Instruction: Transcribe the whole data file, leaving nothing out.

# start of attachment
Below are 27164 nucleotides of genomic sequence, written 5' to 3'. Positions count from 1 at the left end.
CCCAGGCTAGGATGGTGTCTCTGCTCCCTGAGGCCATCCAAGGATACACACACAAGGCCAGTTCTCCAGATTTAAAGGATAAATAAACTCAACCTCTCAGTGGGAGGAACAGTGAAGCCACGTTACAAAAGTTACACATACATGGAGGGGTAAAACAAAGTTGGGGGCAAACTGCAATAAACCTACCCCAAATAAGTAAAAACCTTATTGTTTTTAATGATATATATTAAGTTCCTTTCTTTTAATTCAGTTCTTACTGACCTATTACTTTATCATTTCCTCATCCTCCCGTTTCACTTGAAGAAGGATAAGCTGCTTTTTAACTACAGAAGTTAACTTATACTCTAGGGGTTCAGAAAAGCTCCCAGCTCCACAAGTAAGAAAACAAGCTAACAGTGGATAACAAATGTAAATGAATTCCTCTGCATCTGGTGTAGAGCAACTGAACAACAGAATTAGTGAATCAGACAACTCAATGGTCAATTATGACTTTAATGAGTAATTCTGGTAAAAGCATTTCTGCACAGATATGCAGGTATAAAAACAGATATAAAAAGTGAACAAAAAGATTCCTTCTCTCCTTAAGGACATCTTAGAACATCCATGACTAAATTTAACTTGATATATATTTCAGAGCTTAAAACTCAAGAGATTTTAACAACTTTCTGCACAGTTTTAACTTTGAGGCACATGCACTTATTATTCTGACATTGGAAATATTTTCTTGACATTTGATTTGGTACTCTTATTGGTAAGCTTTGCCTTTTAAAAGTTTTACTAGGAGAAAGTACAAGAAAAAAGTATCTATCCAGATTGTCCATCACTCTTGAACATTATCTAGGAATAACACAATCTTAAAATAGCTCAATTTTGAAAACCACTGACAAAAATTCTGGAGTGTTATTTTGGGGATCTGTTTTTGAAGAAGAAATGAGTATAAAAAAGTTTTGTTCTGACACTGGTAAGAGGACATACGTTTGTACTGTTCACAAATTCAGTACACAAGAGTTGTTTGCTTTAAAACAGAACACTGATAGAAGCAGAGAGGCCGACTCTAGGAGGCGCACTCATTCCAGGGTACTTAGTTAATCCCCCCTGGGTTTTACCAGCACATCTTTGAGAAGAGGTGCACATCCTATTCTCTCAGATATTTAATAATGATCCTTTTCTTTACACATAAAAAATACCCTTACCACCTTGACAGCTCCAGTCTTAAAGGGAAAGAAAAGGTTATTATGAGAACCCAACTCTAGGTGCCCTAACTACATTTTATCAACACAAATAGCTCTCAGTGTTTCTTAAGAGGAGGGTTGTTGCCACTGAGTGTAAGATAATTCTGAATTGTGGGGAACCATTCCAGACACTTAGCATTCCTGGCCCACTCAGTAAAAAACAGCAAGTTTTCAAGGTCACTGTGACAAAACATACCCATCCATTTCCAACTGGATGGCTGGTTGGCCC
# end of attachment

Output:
Below are 27164 nucleotides of genomic sequence, written 5' to 3'. Positions count from 1 at the left end.
CCCAGGCTAGGATGGTGTCTCTGCTCCCTGAGGCCATCCAAGGATACACACACAAGGCCAGTTCTCCAGATTTAAAGGATAAATAAACTCAACCTCTCAGTGGGAGGAACAGTGAAGCCACGTTACAAAAGTTACACATACATGGAGGGGTAAAACAAAGTTGGGGGCAAACTGCAATAAACCTACCCCAAATAAGTAAAAACCTTATTGTTTTTAATGATATATATTAAGTTCCTTTCTTTTAATTCAGTTCTTACTGACCTATTACTTTATCATTTCCTCATCCTCCCGTTTCACTTGAAGAAGGATAAGCTGCTTTTTAACTACAGAAGTTAACTTATACTCTAGGGGTTCAGAAAAGCTCCCAGCTCCACAAGTAAGAAAACAAGCTAACAGTGGATAACAAATGTAAATGAATTCCTCTGCATCTGGTGTAGAGCAACTGAACAACAGAATTAGTGAATCAGACAACTCAATGGTCAATTATGACTTTAATGAGTAATTCTGGTAAAAGCATTTCTGCACAGATATGCAGGTATAAAAACAGATATAAAAAGTGAACAAAAAGATTCCTTCTCTCCTTAAGGACATCTTAGAACATCCATGACTAAATTTAACTTGATATATATTTCAGAGCTTAAAACTCAAGAGATTTTAACAACTTTCTGCACAGTTTTAACTTTGAGGCACATGCACTTATTATTCTGACATTGGAAATATTTTCTTGACATTTGATTTGGTACTCTTATTGGTAAGCTTTGCCTTTTAAAAGTTTTACTAGGAGAAAGTACAAGAAAAAAGTATCTATCCAGATTGTCCATCACTCTTGAACATTATCTAGGAATAACACAATCTTAAAATAGCTCAATTTTGAAAACCACTGACAAAAATTCTGGAGTGTTATTTTGGGGATCTGTTTTTGAAGAAGAAATGAGTATAAAAAAGTTTTGTTCTGACACTGGTAAGAGGACATACGTTTGTACTGTTCACAAATTCAGTACACAAGAGTTGTTTGCTTTAAAACAGAACACTGATAGAAGCAGAGAGGCCGACTCTAGGAGGCGCACTCATTCCAGGGTACTTAGTTAATCCCCCCTGGGTTTTACCAGCACATCTTTGAGAAGAGGTGCACATCCTATTCTCTCAGATATTTAATAATGATCCTTTTCTTTACACATAAAAAATACCCTTACCACCTTGACAGCTCCAGTCTTAAAGGGAAAGAAAAGGTTATTATGAGAACCCAACTCTAGGTGCCCTAACTACATTTTATCAACACAAATAGCTCTCAGTGTTTCTTAAGAGGAGGGTTGTTGCCACTGAGTGTAAGATAATTCTGAATTGTGGGGAACCATTCCAGACACTTAGCATTCCTGGCCCACTCAGTAAAAAACAGCAAGTTTTCAAGGTCACTGTGACAAAACATACCCATCCATTTCCAACTGGATGGCTGGTTGGCCC